University of Virginia Library

3547. GOVERNMENT, Recognition of.—[further continued].

I am apprehensive that
your situation must have been difficult during
the transition from the late form of government
to the reestablishment of some
other legitimate authority, and that you May
have been at a loss to determine with whom
business might be done. Nevertheless when
principles are well understood their application
is less embarrassing. We surely cannot
deny to any nation that right whereon our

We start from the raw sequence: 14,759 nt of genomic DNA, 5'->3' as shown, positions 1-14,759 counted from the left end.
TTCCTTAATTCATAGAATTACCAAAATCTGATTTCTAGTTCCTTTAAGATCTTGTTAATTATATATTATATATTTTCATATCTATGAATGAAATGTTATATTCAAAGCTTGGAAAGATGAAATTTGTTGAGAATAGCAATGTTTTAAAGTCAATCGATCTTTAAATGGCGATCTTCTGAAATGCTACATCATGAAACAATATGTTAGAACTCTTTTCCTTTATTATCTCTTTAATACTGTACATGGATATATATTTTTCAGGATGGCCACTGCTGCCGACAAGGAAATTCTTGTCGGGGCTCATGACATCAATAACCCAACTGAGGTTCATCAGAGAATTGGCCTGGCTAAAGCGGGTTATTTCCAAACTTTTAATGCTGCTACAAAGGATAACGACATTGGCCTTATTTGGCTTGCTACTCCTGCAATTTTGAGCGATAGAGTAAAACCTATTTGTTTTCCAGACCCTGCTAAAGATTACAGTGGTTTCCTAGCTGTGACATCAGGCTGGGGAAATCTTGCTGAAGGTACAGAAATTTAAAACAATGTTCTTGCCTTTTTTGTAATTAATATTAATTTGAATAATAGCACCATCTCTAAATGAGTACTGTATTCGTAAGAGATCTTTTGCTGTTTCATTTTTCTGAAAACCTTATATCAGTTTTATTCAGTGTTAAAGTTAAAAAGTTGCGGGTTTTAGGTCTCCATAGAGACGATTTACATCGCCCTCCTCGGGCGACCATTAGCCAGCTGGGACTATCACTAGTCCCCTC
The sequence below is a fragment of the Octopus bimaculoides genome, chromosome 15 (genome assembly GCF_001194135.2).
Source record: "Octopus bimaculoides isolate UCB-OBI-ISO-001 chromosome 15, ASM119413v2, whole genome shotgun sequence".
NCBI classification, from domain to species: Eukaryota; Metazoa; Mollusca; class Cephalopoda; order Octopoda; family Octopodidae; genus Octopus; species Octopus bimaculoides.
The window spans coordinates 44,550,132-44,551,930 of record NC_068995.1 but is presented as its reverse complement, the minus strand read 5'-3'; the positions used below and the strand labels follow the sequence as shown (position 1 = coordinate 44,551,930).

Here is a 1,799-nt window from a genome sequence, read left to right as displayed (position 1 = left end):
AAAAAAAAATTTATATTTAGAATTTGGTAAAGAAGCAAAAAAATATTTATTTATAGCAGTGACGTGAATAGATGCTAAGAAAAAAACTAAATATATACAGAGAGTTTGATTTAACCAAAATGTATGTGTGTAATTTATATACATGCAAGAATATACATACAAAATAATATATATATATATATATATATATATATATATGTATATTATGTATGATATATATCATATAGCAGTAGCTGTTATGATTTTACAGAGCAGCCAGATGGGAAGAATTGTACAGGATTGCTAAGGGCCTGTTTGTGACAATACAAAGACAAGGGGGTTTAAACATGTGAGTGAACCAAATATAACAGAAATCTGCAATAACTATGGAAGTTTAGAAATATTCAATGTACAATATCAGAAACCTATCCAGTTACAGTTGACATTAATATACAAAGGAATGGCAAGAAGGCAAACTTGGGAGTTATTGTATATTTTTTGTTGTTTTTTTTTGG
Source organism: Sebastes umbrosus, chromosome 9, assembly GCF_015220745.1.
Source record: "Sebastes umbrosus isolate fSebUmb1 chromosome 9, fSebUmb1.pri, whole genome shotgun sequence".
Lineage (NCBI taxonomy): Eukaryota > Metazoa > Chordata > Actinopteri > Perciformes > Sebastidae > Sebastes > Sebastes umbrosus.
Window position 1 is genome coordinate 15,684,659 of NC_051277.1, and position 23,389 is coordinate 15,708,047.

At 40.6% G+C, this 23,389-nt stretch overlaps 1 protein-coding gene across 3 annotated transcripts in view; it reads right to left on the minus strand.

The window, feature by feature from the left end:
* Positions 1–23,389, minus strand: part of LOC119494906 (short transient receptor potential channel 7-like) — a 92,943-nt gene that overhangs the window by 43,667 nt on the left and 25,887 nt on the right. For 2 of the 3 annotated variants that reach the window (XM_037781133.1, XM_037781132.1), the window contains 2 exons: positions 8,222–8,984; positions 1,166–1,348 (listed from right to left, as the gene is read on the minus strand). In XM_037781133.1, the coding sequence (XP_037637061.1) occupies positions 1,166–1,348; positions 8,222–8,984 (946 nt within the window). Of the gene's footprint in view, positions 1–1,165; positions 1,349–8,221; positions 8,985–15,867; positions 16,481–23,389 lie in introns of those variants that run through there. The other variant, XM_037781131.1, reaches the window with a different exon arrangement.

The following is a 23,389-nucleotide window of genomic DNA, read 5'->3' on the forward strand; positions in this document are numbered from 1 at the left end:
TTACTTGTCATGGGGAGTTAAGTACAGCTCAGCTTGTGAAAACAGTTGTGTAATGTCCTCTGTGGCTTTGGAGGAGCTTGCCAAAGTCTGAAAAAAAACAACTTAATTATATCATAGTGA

own government is founded, that every one
may govern itself under whatever forms it
pleases, and change these forms at its own
will; and that it may transact its business
with foreign nations through whatever organ
it thinks proper, whether king, convention,
assembly, committee, president, or whatever
else it may choose. The will of the nation
is the only thing essential to be regarded.—
To Gouverneur Morris. Ford ed., vi, 149.
(Pa., Dec. 1792)